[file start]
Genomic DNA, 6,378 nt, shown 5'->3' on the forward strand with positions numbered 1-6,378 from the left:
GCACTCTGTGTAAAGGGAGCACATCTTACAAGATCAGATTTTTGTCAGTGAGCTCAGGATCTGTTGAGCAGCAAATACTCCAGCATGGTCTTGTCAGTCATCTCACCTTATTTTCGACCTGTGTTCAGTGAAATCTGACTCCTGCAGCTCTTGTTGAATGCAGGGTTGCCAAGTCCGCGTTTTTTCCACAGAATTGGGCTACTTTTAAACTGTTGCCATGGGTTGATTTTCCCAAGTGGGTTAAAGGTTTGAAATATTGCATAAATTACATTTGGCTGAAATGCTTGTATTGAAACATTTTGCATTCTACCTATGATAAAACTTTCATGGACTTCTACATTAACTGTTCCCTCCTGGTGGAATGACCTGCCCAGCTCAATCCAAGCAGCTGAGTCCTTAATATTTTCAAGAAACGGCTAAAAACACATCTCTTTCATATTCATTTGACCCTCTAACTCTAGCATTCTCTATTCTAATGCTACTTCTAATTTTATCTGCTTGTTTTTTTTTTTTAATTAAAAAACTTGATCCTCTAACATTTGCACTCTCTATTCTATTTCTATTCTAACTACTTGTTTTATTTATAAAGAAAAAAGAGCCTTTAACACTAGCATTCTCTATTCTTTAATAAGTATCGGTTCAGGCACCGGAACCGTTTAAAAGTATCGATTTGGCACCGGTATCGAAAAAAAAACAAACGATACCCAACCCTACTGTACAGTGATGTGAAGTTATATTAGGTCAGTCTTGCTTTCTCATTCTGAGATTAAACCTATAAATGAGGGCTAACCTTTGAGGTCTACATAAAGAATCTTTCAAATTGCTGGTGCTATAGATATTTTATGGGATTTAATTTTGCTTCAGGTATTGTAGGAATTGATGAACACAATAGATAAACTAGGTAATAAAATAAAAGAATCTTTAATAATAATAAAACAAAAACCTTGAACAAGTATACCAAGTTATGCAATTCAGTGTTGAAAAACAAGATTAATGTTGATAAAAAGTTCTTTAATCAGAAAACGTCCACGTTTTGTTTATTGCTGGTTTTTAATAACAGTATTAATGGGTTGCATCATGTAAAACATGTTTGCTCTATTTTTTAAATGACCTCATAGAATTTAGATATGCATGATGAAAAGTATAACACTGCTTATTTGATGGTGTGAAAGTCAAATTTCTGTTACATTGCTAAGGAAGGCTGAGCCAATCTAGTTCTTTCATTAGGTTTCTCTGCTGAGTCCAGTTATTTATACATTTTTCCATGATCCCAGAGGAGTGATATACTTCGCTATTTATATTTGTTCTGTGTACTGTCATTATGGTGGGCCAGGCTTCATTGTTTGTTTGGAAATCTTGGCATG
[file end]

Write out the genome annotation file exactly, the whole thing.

Genomic DNA, 6,378 nt, shown 5'->3' on the forward strand with positions numbered 1-6,378 from the left:
GCACTCTGTGTAAAGGGAGCACATCTTACAAGATCAGATTTTTGTCAGTGAGCTCAGGATCTGTTGAGCAGCAAATACTCCAGCATGGTCTTGTCAGTCATCTCACCTTATTTTCGACCTGTGTTCAGTGAAATCTGACTCCTGCAGCTCTTGTTGAATGCAGGGTTGCCAAGTCCGCGTTTTTTCCACAGAATTGGGCTACTTTTAAACTGTTGCCATGGGTTGATTTTCCCAAGTGGGTTAAAGGTTTGAAATATTGCATAAATTACATTTGGCTGAAATGCTTGTATTGAAACATTTTGCATTCTACCTATGATAAAACTTTCATGGACTTCTACATTAACTGTTCCCTCCTGGTGGAATGACCTGCCCAGCTCAATCCAAGCAGCTGAGTCCTTAATATTTTCAAGAAACGGCTAAAAACACATCTCTTTCATATTCATTTGACCCTCTAACTCTAGCATTCTCTATTCTAATGCTACTTCTAATTTTATCTGCTTGTTTTTTTTTTTTAATTAAAAAACTTGATCCTCTAACATTTGCACTCTCTATTCTATTTCTATTCTAACTACTTGTTTTATTTATAAAGAAAAAAGAGCCTTTAACACTAGCATTCTCTATTCTTTAATAAGTATCGGTTCAGGCACCGGAACCGTTTAAAAGTATCGATTTGGCACCGGTATCGAAAAAAAAACAAACGATACCCAACCCTACTGTACAGTGATGTGAAGTTATATTAGGTCAGTCTTGCTTTCTCATTCTGAGATTAAACCTATAAATGAGGGCTAACCTTTGAGGTCTACATAAAGAATCTTTCAAATTGCTGGTGCTATAGATATTTTATGGGATTTAATTTTGCTTCAGGTATTGTAGGAATTGATGAACACAATAGATAAACTAGGTAATAAAATAAAAGAATCTTTAATAATAATAAAACAAAAACCTTGAACAAGTATACCAAGTTATGCAATTCAGTGTTGAAAAACAAGATTAATGTTGATAAAAAGTTCTTTAATCAGAAAACGTCCACGTTTTGTTTATTGCTGGTTTTTAATAACAGTATTAATGGGTTGCATCATGTAAAACATGTTTGCTCTATTTTTTAAATGACCTCATAGAATTTAGATATGCATGATGAAAAGTATAACACTGCTTATTTGATGGTGTGAAAGTCAAATTTCTGTTACATTGCTAAGGAAGGCTGAGCCAATCTAGTTCTTTCATTAGGTTTCTCTGCTGAGTCCAGTTATTTATACATTTTTCCATGATCCCAGAGGAGTGATATACTTCGCTATTTATATTTGTTCTGTGTACTGTCATTATGGTGGGCCAGGCTTCATTGTTTGTTTGGAAATCTTGGCATG